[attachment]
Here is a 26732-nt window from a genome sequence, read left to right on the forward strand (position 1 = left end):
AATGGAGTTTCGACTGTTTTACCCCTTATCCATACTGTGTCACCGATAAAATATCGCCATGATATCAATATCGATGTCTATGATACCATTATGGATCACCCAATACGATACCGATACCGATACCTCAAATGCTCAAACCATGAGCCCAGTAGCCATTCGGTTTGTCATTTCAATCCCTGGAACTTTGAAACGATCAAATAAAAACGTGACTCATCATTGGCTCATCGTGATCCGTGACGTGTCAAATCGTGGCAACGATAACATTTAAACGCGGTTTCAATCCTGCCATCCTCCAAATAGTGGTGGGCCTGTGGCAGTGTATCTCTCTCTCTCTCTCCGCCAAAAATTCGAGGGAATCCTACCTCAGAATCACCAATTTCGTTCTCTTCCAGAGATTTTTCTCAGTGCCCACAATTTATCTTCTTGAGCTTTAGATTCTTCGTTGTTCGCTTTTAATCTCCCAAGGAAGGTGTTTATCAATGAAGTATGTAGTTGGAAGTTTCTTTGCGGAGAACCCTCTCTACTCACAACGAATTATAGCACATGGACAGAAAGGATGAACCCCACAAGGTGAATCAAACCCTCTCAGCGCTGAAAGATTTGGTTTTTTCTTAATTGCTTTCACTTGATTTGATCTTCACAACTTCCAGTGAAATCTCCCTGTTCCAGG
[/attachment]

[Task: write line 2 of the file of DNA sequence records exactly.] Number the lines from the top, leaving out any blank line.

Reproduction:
AATGGAGTTTCGACTGTTTTACCCCTTATCCATACTGTGTCACCGATAAAATATCGCCATGATATCAATATCGATGTCTATGATACCATTATGGATCACCCAATACGATACCGATACCGATACCTCAAATGCTCAAACCATGAGCCCAGTAGCCATTCGGTTTGTCATTTCAATCCCTGGAACTTTGAAACGATCAAATAAAAACGTGACTCATCATTGGCTCATCGTGATCCGTGACGTGTCAAATCGTGGCAACGATAACATTTAAACGCGGTTTCAATCCTGCCATCCTCCAAATAGTGGTGGGCCTGTGGCAGTGTATCTCTCTCTCTCTCTCCGCCAAAAATTCGAGGGAATCCTACCTCAGAATCACCAATTTCGTTCTCTTCCAGAGATTTTTCTCAGTGCCCACAATTTATCTTCTTGAGCTTTAGATTCTTCGTTGTTCGCTTTTAATCTCCCAAGGAAGGTGTTTATCAATGAAGTATGTAGTTGGAAGTTTCTTTGCGGAGAACCCTCTCTACTCACAACGAATTATAGCACATGGACAGAAAGGATGAACCCCACAAGGTGAATCAAACCCTCTCAGCGCTGAAAGATTTGGTTTTTTCTTAATTGCTTTCACTTGATTTGATCTTCACAACTTCCAGTGAAATCTCCCTGTTCCAGG